The Orion Center Newsletter
Orion Center to Co-Sponsor Meghillot
The Orion Center has been invited by the Publication Project of the Qumran Scrolls at Haifa University and the Bialik Institute to join forces in the publication of the highly esteemed Hebrew annual, Meghillot: Studies in the Dead Sea Scrolls. Meghillot was initiated by Prof. Devorah Dimant from the Departments of Bible and Jewish History, Haifa University, and Prof. Moshe Bar-Asher from the Department of the Hebrew Language, the Hebrew University of Jerusalem, in order to provide the scholarly community and the educated Israeli public with a forum for Dead Sea Scrolls’ research conducted in Hebrew. In just a few short years, the annual has become an active and important international Hebrew-language journal, to which both Israeli and foreign scholars contribute. The first volume appeared in 2003 and volume seven is due to appear this year. Scores of articles have been published to date on many aspects of Scrolls studies, including texts, history, language, and literature.
Beginning with volume eight, the Orion Center will become a co-sponsor of the journal. Professors Dimant and Bar-Asher will co-edit the upcoming volume. The printing and distribution of the annual will continue to be carried out by the Bialik Institute. The Orion Center is pleased to become an active partner in this important scholarly project.
12th Orion International Symposium
The next Orion International Symposium, “Hebrew in the Second Temple Period: The Hebrew of the Dead Sea Scrolls and of Other Contemporary Sources,” will take place December 29–31, 2008, at the Hebrew University, Mount Scopus. The symposium is jointly sponsored by the Orion Center and the Hebrew University’s Eliezer Ben-Yehuda Center for the Study of the History of the Hebrew Language. This will be the first Orion Center symposium to focus on the language of the Dead Sea Scrolls and associated literature. It will also be the fifth international gathering of scholars who study the Hebrew of the Second Temple Period.
Please check the Orion website after October 1 for the symposium schedule.
The Orion Center for the Study of the Dead Sea Scrolls and Associated Literature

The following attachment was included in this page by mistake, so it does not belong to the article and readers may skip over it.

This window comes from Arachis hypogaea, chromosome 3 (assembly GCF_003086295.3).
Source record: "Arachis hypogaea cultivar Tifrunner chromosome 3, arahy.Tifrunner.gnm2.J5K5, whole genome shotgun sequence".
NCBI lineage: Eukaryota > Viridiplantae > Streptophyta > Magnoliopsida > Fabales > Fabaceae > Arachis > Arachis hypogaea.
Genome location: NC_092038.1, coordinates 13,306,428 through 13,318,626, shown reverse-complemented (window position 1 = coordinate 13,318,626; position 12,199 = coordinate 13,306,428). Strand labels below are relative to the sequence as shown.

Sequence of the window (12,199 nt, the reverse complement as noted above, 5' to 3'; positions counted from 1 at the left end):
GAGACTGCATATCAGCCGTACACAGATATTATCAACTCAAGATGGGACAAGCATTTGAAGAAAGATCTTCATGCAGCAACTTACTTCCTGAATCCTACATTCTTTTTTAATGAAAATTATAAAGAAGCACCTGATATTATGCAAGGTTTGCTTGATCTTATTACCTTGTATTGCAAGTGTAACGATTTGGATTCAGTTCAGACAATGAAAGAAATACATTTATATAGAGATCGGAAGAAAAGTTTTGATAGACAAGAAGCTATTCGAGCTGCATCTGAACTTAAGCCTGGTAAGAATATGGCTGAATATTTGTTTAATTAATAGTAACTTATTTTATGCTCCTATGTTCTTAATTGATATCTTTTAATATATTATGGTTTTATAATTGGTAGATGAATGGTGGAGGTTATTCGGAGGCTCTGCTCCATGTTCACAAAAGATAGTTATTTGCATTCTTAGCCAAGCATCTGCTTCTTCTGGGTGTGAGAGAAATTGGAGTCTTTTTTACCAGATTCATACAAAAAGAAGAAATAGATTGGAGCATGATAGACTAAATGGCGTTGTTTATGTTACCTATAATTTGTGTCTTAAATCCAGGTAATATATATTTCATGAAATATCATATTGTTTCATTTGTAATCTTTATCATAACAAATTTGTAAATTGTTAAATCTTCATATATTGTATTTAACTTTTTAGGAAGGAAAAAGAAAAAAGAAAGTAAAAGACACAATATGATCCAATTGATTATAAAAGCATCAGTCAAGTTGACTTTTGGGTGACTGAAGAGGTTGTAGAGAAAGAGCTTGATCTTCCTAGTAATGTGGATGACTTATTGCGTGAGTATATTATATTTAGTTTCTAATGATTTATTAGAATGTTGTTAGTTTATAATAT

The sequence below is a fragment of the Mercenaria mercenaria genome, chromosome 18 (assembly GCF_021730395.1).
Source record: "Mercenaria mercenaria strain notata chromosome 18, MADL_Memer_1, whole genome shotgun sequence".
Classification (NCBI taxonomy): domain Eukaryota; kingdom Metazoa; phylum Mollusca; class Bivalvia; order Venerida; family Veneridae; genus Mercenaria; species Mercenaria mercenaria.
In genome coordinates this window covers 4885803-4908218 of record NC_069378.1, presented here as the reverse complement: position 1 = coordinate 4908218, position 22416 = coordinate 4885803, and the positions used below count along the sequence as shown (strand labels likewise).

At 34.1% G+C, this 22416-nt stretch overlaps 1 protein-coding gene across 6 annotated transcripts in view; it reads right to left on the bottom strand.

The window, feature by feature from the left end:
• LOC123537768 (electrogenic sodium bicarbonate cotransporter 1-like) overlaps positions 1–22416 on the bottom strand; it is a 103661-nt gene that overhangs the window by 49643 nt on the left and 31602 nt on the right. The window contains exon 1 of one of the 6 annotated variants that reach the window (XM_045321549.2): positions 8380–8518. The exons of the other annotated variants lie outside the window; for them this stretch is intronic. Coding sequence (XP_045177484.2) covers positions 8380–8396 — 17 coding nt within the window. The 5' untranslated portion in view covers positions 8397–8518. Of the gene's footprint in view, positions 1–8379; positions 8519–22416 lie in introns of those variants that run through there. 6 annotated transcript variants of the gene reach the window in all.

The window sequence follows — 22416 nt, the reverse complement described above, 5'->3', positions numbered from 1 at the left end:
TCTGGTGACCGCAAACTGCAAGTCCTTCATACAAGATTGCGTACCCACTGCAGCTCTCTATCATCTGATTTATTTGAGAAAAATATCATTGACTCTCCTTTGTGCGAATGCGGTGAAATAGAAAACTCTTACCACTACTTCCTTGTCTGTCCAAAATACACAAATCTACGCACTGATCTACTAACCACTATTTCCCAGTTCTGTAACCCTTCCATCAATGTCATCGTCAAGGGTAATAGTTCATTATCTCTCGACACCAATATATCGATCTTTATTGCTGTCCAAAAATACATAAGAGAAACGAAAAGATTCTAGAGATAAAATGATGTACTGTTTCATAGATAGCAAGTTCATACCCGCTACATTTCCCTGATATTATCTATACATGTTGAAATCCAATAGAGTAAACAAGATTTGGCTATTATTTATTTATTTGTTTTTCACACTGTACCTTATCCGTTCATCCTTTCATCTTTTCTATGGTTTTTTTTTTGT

Director: Steven E. Fassberg
Institute of Jewish Studies
Rabin World Center of Jewish Studies
Mt. Scopus, The Hebrew University
Jerusalem, Israel 91905
Web site: http://orion.mscc.huji.ac.il
International Conference at the Israel Museum
The Israel Museum has organized a three-day academic conference from July 6–8, 2008: “The Dead Sea Scrolls and Contemporary Culture: Celebrating 60 Years of Discovery.” Scholars from Israel and abroad will convene to mark 60 years of Scrolls research, addressing recent developments in our understanding of the significance of the scrolls and the archaeology of Qumran. Among the many topics to be covered will be several sessions on the origins, nature, and use of the various genres (broadly conceived) found in the Qumran library: biblical, sectarian, and non-sectarian texts. Several sessions will consider the use of scientific and cultural analytical frameworks for deciphering the material remains (scrolls and more) from Qumran. Scholars will also consider the significance of the Scrolls for our conceptions of early rabbinic Judaism and Christianity, and both an academic session and a special public program will address the issue of women and Qumran. The public session, “Cherchez la Femme—The Presence of Women at Qumran,” will be held on the Edmund J. Safra Campus of the Hebrew University at Givat Ram, under the joint auspices of the Museum and the Orion Center.